Wayne Gretzky's entire career was pretty much one broken record after another. February 24, 1982 was no exception. In the Oilers 64th game of the 1981 - 82 season, against the Buffalo Sabres, in the "Aud", Gretzky notched his 77th goal of the season. With that goal, The Great One broke Phil Esposito's record for most goals in a season. Enjoy the moment.
Don't you love how they stopped the game and had Esposito actually make a speech? Would that happen today? Probably not.
Gretzky would go on to score 92 goals in 81 - 82, leading the Oilers to a first place finish in the Smythe Division. He also broke his own record of 109 assists with an amazing 120 assists. Look at what else Wayne won in 81 - 82:
- Art Ross Trophy (awarded to the player who finishes the season with the most points)
- Hart Memorial Trophy (awarded to the league's Most Valuable Player)
- Lester B. Pearson Award (awarded to the Most Outstanding Player of the regular season)
- NHL Plus / Minus Award
Unfortunately, Gretzky's amazing season ended abruptly when the Oilers were upset by the LA Kings in the first round of the playoffs.
Gretzky's 92 goals still stand as the record for the most goals scored in a single season. Any guess who holds the #2 spot? Yep, it's Wayne with 87 goals scored in the 83 - 84 season. Do you think either of these records ever be broken?
With the Winter Olympics in full swing we are all buzzing about hockey around the office! The Draft Day Track Jacket is just one of the new additions to the Mitchell & Ness NHL Line. Get yours while supplies last!
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February 22, 2010 | E-mail | Comments
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The concept of the varsity letter was first introduced in 1865, when the Harvard baseball team added an old English ‘H’ embroidered on their gray flannel shirt. Approximately ten years later, their football team followed and used the ‘H’ in 1875. For 25 years following the introduction of the varsity letter, it was the practice for the team captain to allow certain players who played in the most important games (Yale or Princeton) to keep the ‘H’ jerseys as an award. This may be the first record of the birth of the varsity letter as an award. The letterman sweater was first regularly used by the 1891 “Nine”Harvard baseball team. Their sweater was black with a crimson ‘H’ on the left chest. Letterman sweaters were the predecessor to letterman jackets. The letter was usually quite large and centered if the sweater was a pullover. If it was a cardigan style sweater, the letter was normally placed on the left side. The stripes on one sleeve designated the number of letters won; a star indicated the team captain. It is not known when the letterman sweater was introduced to high schools. The earliest photo that can be found is from a 1911 Phoenix Union High School yearbook. A student is pictured in a group photo wearing a v-neck sweater with the letter ‘P’ on the left chest.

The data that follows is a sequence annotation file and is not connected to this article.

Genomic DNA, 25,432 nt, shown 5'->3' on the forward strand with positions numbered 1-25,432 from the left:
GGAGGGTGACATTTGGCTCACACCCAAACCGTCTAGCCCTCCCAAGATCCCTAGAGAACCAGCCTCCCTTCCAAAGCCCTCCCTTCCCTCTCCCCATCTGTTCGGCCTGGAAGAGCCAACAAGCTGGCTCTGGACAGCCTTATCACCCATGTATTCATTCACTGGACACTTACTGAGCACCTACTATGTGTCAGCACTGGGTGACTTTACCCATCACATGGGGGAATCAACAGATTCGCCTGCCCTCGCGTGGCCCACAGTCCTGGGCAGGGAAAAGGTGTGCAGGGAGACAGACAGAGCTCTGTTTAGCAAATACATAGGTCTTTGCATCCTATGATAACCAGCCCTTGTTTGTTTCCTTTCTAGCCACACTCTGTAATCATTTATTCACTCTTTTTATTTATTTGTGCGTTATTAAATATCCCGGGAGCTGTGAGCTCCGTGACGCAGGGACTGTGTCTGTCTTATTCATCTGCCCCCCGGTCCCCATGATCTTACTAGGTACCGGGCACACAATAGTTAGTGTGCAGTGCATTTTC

The letter patch primarily consists of chenille and felt materials. The ground– or base- is felt, and the raised embroidery threads that create a chenille look are called a moss stitch. The outlining sew down stitch around the border of the chenille is a chain stitch. In the 1930s, the chenille letter award starting appearing on wool –bodied varsity jackets with leather sleeves. In addition to the large letter appliqué, players’ names and year of graduation would be added to the jacket. In addition, medals and team championship patches that the player would acquire through his school years would adorn the jackets.
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